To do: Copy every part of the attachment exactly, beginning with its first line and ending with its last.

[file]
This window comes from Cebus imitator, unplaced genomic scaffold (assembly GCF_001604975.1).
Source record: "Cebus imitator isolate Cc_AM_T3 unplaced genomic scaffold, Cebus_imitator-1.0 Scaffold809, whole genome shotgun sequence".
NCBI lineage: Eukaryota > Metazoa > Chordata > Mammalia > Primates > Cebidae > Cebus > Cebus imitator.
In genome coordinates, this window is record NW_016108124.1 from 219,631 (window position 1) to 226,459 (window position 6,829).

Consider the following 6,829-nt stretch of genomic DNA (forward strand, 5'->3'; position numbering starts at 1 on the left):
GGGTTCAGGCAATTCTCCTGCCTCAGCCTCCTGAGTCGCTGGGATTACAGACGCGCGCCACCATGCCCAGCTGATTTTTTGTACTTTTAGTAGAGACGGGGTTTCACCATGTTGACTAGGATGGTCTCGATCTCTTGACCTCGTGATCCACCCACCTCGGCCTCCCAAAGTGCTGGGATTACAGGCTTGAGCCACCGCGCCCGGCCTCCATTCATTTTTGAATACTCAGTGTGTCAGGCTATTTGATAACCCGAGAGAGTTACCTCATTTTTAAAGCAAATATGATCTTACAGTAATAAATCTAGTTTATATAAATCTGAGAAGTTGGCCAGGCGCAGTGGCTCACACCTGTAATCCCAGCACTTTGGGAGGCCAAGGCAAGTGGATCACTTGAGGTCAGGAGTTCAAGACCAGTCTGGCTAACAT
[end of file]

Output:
This window comes from Cebus imitator, unplaced genomic scaffold (assembly GCF_001604975.1).
Source record: "Cebus imitator isolate Cc_AM_T3 unplaced genomic scaffold, Cebus_imitator-1.0 Scaffold809, whole genome shotgun sequence".
NCBI lineage: Eukaryota > Metazoa > Chordata > Mammalia > Primates > Cebidae > Cebus > Cebus imitator.
In genome coordinates, this window is record NW_016108124.1 from 219,631 (window position 1) to 226,459 (window position 6,829).

Consider the following 6,829-nt stretch of genomic DNA (forward strand, 5'->3'; position numbering starts at 1 on the left):
GGGTTCAGGCAATTCTCCTGCCTCAGCCTCCTGAGTCGCTGGGATTACAGACGCGCGCCACCATGCCCAGCTGATTTTTTGTACTTTTAGTAGAGACGGGGTTTCACCATGTTGACTAGGATGGTCTCGATCTCTTGACCTCGTGATCCACCCACCTCGGCCTCCCAAAGTGCTGGGATTACAGGCTTGAGCCACCGCGCCCGGCCTCCATTCATTTTTGAATACTCAGTGTGTCAGGCTATTTGATAACCCGAGAGAGTTACCTCATTTTTAAAGCAAATATGATCTTACAGTAATAAATCTAGTTTATATAAATCTGAGAAGTTGGCCAGGCGCAGTGGCTCACACCTGTAATCCCAGCACTTTGGGAGGCCAAGGCAAGTGGATCACTTGAGGTCAGGAGTTCAAGACCAGTCTGGCTAACAT